You can certainly see the attraction. Imagine going to work in the morning, taking the subway, grabbing a coffee and paying for it all with your phone. Or going on a night out and grabbing a cab, having dinner and buying drinks all using your phone. It would be very handy and most of us are never separated from our phones anyway so it would reduce the risk of being caught short.

A lot of merchants are already jumping on board and that will increase the pressure on others to follow suit. With support and incentives offered by MasterCard and Google it does look likely to grow, but it could still be years before we see the kind of adoption that would mean you can ditch that plastic and cash.

By releasing this early, Google is well-placed to take advantage of the new market, but we can expect to see some competition. Google can exert considerable influence on how this service is rolled out on Android devices, but what about other platforms? I can’t see Apple being too keen to offer Google Wallet on the next iPhone.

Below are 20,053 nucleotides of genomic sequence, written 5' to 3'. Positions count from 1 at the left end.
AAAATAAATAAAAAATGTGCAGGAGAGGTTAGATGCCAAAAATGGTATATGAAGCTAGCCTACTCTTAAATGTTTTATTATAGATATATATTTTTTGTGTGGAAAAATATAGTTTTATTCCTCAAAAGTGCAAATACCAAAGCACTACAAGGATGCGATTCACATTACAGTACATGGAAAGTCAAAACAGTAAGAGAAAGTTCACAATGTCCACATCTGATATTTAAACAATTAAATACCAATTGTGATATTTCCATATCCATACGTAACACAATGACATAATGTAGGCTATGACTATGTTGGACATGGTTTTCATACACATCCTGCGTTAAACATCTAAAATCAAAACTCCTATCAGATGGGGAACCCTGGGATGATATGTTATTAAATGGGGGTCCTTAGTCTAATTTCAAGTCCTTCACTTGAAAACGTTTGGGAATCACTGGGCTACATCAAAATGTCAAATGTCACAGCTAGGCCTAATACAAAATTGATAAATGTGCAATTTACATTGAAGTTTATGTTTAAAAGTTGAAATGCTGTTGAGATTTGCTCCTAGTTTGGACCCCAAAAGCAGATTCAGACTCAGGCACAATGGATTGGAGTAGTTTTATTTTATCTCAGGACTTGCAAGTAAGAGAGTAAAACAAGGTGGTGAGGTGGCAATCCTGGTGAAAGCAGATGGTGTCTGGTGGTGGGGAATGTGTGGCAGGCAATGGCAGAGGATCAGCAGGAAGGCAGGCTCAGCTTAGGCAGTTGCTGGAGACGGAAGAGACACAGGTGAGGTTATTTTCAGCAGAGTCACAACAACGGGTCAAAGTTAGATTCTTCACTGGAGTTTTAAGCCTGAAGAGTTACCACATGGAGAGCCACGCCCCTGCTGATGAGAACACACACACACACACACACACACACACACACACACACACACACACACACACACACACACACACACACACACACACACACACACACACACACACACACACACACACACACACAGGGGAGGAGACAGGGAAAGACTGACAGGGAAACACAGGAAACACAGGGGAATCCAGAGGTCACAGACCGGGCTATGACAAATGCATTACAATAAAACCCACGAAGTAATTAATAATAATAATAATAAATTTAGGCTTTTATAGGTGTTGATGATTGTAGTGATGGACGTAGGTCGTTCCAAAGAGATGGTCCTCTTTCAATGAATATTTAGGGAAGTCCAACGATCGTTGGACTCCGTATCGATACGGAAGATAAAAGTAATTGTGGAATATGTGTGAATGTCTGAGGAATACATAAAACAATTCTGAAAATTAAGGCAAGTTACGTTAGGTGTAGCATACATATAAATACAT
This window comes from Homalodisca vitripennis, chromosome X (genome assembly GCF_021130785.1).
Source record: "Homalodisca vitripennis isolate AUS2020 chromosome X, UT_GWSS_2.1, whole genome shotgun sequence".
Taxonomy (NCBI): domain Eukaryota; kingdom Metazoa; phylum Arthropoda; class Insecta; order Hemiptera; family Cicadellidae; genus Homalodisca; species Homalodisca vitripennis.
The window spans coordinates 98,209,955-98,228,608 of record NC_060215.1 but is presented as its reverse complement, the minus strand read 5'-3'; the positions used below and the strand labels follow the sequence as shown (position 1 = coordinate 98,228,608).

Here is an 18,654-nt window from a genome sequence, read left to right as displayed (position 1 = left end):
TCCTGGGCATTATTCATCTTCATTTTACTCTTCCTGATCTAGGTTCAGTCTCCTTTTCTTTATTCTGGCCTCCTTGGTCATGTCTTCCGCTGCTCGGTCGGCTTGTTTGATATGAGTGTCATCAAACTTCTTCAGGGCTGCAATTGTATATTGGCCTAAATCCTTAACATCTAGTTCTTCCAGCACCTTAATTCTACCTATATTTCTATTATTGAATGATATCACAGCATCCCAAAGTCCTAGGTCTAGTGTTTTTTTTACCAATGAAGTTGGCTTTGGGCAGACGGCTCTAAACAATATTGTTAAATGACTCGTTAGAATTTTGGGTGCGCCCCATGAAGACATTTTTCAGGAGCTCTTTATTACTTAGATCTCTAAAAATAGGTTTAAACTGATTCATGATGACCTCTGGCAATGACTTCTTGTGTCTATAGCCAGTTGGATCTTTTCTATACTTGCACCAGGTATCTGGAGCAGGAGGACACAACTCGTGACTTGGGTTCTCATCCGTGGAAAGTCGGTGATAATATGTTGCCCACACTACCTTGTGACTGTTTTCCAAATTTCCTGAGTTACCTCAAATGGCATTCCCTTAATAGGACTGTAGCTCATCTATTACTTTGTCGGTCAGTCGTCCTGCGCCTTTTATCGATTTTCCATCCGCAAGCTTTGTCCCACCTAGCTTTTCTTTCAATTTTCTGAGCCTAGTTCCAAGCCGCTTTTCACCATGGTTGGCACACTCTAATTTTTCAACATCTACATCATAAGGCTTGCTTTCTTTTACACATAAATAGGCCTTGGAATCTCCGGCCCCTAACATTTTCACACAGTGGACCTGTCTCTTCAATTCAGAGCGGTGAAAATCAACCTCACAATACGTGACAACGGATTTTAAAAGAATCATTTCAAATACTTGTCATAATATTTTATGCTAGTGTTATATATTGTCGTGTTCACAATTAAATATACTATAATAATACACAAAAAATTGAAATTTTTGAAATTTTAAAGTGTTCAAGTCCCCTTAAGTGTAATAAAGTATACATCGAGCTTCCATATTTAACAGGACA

In any case, the future for mobile is bright. NFC technology is an exciting development and things like Google Wallet are the first step towards us carrying smartphone devices that do everything. They already allow us to control other electronic devices and that kind of functionality will certainly expand. They could even replace your car keys and your house keys in the future, but that’s a much longer way off.

Many people rubbished the idea that you would only need a card to pay for everything when credit and debit cards rolled out, but you can get by quite easily now without ever handling cash. I see no reason why smartphones can’t serve the same function.